You need to be prepared for the inevitable – the online world can be brutal. Customers and people who come into contact with your business will undoubtedly express their opinions online. You need to know how you’re going to tackle the negative things that are going to be out there.

8. Consider security risks.

Social media sites, like any other sites, can fall prey to cyber attacks and viruses.  At any rate, it’s important to keep tabs on your social media sites to see what’s going on.

Some basic security measures you can follow for your social media accounts are…

  • Report spam as soon as you notice it.
  • Definitely do not click on links that seem sketchy. Seriously. When in doubt don’t click. Learn how to detect phishing scams.
  • Make sure that your accounts are protected with strong passwords. We hate to break it to you, but 123abc does not count as a strong password.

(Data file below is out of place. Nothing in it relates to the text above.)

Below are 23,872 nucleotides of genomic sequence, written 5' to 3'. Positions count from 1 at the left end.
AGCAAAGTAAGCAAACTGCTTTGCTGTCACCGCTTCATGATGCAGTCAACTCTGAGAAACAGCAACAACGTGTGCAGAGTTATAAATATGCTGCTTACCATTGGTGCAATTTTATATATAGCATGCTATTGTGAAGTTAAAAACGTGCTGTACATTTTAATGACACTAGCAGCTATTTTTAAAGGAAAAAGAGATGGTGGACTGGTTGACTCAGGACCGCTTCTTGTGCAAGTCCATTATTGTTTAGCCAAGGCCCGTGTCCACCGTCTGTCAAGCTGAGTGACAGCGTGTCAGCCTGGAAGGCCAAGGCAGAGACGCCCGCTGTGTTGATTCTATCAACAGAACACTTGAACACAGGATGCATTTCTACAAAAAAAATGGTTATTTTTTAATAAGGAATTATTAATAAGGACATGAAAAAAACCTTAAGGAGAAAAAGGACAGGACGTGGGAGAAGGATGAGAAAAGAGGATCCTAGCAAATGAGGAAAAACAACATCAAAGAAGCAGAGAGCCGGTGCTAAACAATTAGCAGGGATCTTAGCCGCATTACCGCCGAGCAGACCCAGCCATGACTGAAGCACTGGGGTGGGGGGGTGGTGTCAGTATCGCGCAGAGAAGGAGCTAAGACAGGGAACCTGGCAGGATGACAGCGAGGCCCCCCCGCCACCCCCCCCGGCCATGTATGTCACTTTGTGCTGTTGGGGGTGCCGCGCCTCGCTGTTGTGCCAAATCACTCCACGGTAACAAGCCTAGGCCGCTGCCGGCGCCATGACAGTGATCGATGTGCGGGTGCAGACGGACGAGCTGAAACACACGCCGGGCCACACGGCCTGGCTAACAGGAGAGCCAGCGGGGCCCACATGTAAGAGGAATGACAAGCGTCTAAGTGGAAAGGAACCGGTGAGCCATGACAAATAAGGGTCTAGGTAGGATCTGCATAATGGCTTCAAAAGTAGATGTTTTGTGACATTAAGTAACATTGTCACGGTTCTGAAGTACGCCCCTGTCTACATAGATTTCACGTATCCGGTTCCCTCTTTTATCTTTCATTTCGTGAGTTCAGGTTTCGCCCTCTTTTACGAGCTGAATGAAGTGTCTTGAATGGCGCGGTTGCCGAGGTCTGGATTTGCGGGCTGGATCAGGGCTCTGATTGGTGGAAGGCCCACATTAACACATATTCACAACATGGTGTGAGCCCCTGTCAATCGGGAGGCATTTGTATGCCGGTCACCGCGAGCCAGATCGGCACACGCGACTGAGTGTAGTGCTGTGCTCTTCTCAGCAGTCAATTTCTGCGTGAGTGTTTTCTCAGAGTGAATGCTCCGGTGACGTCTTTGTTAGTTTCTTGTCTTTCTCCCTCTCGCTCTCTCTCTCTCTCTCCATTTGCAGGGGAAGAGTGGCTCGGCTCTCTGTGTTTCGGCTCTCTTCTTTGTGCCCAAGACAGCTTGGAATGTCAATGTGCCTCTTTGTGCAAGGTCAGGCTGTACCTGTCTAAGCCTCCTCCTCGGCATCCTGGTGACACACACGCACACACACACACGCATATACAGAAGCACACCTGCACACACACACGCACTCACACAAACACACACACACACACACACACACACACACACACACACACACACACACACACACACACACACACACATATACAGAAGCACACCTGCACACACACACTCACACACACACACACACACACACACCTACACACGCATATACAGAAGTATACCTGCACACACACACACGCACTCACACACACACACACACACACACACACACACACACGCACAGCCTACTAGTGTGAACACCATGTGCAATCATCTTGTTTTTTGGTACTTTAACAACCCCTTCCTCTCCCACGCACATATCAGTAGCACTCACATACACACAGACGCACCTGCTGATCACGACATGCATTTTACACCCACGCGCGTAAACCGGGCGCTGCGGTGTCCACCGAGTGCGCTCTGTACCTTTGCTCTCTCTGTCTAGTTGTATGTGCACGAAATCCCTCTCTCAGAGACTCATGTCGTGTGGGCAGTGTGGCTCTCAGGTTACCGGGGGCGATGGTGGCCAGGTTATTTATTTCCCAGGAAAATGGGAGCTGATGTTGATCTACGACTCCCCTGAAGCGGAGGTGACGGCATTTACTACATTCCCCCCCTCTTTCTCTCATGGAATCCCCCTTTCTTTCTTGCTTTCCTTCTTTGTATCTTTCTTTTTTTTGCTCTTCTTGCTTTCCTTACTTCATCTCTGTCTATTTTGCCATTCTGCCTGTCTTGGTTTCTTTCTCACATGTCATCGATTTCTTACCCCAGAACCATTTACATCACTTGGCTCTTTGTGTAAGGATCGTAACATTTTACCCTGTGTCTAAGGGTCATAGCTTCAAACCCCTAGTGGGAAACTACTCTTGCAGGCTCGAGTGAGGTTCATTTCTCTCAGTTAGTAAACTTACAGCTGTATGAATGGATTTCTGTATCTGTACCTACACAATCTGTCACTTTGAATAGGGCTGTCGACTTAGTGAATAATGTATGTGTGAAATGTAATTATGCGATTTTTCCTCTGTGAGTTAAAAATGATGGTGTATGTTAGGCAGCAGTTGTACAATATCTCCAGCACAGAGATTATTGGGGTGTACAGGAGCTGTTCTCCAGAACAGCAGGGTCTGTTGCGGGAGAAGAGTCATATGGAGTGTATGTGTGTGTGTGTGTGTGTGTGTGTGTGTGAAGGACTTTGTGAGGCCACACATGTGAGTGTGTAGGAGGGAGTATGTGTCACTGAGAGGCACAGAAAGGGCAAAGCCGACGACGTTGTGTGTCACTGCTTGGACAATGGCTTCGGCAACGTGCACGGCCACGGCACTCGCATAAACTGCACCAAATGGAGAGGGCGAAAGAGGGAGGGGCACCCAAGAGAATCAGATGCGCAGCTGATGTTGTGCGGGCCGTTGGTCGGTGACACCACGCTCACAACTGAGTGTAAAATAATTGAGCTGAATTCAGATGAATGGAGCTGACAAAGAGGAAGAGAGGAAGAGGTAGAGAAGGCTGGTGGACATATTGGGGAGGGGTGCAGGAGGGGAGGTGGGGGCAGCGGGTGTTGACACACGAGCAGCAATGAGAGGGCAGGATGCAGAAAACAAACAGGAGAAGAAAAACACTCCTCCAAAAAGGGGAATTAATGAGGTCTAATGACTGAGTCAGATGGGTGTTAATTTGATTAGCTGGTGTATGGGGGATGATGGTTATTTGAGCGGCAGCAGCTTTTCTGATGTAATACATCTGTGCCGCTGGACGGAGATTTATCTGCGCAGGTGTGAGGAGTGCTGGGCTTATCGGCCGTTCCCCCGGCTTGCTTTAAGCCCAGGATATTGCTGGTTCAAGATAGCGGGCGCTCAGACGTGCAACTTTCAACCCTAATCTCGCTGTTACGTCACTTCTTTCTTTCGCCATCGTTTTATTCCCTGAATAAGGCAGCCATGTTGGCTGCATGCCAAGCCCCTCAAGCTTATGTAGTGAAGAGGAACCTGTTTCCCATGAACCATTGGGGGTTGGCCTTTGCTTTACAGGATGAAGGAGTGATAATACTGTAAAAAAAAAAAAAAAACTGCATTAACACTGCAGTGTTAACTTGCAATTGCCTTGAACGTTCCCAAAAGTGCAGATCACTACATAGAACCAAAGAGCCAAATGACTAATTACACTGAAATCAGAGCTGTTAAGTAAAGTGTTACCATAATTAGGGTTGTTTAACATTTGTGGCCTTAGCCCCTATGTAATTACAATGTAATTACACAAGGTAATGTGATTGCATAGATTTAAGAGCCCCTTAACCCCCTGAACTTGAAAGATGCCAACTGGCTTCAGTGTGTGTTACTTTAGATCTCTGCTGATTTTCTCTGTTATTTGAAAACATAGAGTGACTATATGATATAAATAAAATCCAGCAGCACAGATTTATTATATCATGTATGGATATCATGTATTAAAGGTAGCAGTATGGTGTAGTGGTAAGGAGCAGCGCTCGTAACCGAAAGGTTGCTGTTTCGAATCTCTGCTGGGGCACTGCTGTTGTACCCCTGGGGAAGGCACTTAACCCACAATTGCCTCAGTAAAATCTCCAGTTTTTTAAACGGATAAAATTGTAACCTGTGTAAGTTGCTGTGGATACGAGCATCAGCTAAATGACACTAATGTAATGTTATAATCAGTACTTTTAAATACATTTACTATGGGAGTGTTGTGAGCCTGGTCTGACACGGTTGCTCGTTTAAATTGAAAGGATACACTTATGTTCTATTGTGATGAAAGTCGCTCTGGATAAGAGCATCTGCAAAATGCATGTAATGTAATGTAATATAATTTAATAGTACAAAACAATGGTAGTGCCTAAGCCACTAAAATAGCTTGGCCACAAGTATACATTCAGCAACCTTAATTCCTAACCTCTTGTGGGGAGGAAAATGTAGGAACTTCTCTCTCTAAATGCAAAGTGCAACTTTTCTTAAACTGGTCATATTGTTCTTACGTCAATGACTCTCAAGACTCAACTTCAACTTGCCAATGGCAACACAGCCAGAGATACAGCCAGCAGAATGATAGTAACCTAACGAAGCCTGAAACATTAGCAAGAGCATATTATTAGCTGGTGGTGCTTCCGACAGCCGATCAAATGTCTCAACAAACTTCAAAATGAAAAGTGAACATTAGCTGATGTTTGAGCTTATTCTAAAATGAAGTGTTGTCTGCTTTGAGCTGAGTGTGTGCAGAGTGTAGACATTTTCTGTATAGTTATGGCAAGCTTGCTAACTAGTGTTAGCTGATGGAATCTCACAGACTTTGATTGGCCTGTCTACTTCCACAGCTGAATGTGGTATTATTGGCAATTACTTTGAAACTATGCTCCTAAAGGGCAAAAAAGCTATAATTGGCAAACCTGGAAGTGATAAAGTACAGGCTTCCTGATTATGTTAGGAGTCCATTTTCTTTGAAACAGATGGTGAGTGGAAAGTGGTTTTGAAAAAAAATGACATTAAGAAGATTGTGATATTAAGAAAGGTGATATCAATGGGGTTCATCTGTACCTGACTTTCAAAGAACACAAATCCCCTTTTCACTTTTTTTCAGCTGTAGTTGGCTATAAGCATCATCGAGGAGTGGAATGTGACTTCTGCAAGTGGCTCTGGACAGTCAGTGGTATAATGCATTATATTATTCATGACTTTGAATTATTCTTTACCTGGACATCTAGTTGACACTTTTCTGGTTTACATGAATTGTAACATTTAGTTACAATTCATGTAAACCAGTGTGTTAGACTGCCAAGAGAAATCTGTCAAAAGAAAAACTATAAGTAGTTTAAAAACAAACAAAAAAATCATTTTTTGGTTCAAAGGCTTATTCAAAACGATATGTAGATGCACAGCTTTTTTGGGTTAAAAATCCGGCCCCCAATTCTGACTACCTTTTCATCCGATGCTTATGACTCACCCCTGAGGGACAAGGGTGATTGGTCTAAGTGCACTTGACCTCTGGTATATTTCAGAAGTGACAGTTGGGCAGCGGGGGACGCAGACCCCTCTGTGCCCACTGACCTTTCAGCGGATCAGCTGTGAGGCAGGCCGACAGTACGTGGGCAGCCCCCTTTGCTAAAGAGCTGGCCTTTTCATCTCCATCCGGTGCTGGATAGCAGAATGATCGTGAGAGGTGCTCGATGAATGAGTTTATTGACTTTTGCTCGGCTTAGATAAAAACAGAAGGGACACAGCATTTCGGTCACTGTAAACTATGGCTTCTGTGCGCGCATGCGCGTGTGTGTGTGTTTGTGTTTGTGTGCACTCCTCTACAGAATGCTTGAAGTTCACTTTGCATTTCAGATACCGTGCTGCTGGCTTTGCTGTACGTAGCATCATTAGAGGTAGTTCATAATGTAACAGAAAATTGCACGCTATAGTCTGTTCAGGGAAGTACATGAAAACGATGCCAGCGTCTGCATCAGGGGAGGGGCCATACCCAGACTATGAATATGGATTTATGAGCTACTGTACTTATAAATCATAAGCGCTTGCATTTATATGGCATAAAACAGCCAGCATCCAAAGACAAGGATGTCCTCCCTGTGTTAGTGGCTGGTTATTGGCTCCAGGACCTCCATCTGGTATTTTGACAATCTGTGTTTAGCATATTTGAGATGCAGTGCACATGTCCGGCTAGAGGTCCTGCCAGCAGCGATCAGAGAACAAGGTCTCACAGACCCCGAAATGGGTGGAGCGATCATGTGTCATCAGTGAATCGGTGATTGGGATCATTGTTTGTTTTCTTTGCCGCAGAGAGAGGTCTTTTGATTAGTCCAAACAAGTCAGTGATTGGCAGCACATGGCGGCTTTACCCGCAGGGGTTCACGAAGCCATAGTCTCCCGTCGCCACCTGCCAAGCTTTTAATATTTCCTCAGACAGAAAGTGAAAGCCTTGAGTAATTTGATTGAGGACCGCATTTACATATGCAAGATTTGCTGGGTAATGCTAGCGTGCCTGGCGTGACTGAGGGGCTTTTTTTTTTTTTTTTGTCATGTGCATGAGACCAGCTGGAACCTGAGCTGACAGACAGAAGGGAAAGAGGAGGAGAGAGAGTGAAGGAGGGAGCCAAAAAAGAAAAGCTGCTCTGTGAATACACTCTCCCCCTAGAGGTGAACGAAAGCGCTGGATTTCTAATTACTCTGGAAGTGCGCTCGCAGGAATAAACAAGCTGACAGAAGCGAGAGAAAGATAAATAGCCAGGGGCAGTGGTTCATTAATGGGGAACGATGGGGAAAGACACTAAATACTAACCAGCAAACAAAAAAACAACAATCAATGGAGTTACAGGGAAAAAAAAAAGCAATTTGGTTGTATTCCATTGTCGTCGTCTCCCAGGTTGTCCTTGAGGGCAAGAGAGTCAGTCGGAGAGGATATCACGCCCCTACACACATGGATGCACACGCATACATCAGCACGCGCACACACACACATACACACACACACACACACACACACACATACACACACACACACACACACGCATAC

• Monitor your content regularly to make sure that everything’s as it should be.

9. Be careful with how you advertise.

Social media marketing is a big deal nowadays, but keep in mind that the Fair Trade Commission has come up with some guidelines for businesses that use social media to advertise. These guidelines are there to make sure that these businesses are complying with applicable laws. Some of these guidelines are…

  • No false advertising. Your ads can’t be deceptive in any way. People don’t like being tricked or lied to.
  • No sneakiness as far as endorsees go. If you have people endorsing your company, they have to disclose their relationship if they’re connected to your company.
  • No trademark infringement.
  • Mind your copyrights.

Advertising on social media can get tricky.

10. Know how to handle a social media nightmare.

You need to have a plan for dealing with negativity online. It’s important that you have a team that knows how to handle a social media catastrophe, and that they can put that plan in place quickly.

Yes, social media can be a great boon, but it also opens up a can of worms. Make sure that you know how to manage the worms that come along with social media before you delve into the world of online connectivity.